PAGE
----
• epeeist

    So are there facts on display at this conference?

  • Swing and a miss, amigo. I’ve never posted anything that supports conspiracism, anti-vaxx nonsense, or flat-Earth numbnuttery.

    I apologize if even a little healthy skepticism about science is too much for you to bear.

  • The idea that we impose order on a chaotic universe is one that still frightens people. They’d rather hear that science is “unlocking the mysteries of the universe” or something. They want science to tell them that the way we understand things is fundamentally correct, unlike our benighted ancestors who thought the way they understood things was fundamentally correct.

    I’m always the one being told I don’t have enough respect for science, but at least I think science isn’t here to pander to my prejudices.

  • Thanks for the reading assignments. I still don’t see how this article is somehow emblematic of a fear of knowledge, or an outrageous affront to people who conduct scientific inquiry. It’s just saying that empirical inquiry is a communal endeavor with its own beliefs, norms and codes. The activity of science can be studied just as sociologists study any other type of group behavior.

  • epeeist

    The question is why are the “social constructs” of organisations like the Flat Earth society different to the “social constructs” of, say, general relativity?

  • epeeist

    It’s just saying that empirical inquiry is a communal endeavor with its own beliefs, norms and codes.

    The fact that science is conducted in a social milieu isn’t under dispute. What Latour and other sociologists of science (try the “Strong Programme” for example) were about as much as anything was epistemic penis envy. The aim was to either dethrone the epistemic privilege that they saw science had or to try and gain the same privilege for sociology.

  • Once again, I don’t know why it’s incumbent on me to defend flat-Earthism. I don’t dispute any mainstream scientific theory: Big Bang, unguided species evolution, the efficacy and safety of vaccines, anthropogenic global warming, etc.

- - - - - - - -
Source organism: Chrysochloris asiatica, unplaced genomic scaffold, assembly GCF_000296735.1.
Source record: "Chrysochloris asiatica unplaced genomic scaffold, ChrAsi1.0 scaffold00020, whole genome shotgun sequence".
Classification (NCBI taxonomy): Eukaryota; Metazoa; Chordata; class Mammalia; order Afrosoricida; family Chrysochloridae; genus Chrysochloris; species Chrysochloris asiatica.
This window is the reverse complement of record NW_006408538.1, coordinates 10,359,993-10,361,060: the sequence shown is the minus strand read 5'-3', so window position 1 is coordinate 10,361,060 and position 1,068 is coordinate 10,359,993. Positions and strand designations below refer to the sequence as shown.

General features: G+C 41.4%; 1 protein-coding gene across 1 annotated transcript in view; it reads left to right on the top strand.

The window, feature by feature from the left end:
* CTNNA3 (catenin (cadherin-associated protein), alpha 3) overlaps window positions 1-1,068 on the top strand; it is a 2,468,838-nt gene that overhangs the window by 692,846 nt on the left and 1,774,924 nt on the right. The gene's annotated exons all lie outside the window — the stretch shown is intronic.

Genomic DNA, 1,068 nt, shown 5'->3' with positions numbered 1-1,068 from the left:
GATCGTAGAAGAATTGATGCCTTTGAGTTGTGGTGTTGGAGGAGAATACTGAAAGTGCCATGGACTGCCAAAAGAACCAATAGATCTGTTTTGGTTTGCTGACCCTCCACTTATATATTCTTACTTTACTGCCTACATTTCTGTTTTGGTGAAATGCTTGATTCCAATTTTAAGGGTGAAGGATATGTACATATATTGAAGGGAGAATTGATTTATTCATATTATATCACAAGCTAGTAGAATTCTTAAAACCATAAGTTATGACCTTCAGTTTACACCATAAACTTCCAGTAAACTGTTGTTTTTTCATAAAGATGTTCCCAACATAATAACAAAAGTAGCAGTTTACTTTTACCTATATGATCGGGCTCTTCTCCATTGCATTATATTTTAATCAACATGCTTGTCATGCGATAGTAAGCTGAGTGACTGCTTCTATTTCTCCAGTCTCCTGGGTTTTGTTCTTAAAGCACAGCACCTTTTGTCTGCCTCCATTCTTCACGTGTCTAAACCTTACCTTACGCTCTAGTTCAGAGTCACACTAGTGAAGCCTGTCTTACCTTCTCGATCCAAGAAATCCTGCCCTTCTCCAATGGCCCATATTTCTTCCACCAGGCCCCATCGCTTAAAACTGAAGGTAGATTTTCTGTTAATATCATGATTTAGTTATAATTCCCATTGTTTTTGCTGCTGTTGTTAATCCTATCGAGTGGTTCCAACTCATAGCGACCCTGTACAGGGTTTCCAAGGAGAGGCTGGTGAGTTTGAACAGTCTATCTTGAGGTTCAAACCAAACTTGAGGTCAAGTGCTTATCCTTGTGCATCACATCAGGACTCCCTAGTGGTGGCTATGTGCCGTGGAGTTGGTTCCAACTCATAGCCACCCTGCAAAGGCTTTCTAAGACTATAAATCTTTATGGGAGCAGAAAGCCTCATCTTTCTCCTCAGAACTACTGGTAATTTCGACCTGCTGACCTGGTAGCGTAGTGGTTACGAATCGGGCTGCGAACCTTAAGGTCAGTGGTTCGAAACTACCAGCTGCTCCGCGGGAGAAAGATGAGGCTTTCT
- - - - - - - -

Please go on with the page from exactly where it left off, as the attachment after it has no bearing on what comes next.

As far as I can tell, general relativity theory was produced through responsible collaborative effort, has a high degree of experimental verification, and is supported by the majority of relevant experts. The flat Earth idea is an incoherent pile of factoids, and an online hoax touted by message-board trolls.

  • Like anything else, I suppose it depends on your perspective. I see a lot of people who use the word science like it’s synonymous with reality, and can’t abide even a modicum of skepticism about the subject.

    If you’re not one of those people, what’s the problem?

  • epeeist

    I would call myself a “scientific realist” based as much as anything on Hilary Putnam’s “No miracles” argument.

  • Fine by me. But present this Putnam quote to the folks at the Where’s-Your-Evidence blog where you post so much and tell me how well it goes over:

    If objects are, at least when you get small enough, or large enough, or theoretical enough, theory-dependent, then the whole idea of truth’s being defined or explained in terms of a “correspondence” between items in a language and items in a fixed theory-independent reality has to be given up. The picture I propose instead is not the picture of Kant’s transcendental idealism, but it is certainly related to it. It is the picture that truth comes to no more than idealized rational acceptability.

    We’re great at stress-testing other people’s closely-held beliefs, but when’s the last time the correspondence theory of truth got a workout in the atheist blogosphere?

  • I’d never say something as silly as there’s no reality. only that reality is so staggeringly complex that we struggle to impose order on it in a lot of different ways. Scientific inquiry, by limiting itself to empirical factors, has been extremely successful in generating useful information that can be arranged into comprehensible narratives. But we forget how much cultural and personal input we have even in a process we consider so algorithmic and objective.

  • Anri

    I was answering the question posed at the end of the article.

    People wondering if gravity is an independent fact or a product of human understanding could unknowingly fall from a height and discover if their ignorance of gravitational effect prevents it from establishing itself on them.
    More peacefully, they could determine if gravity acted on anything prior to human understanding of it. Or awareness of it. Or, indeed, prior to humanity.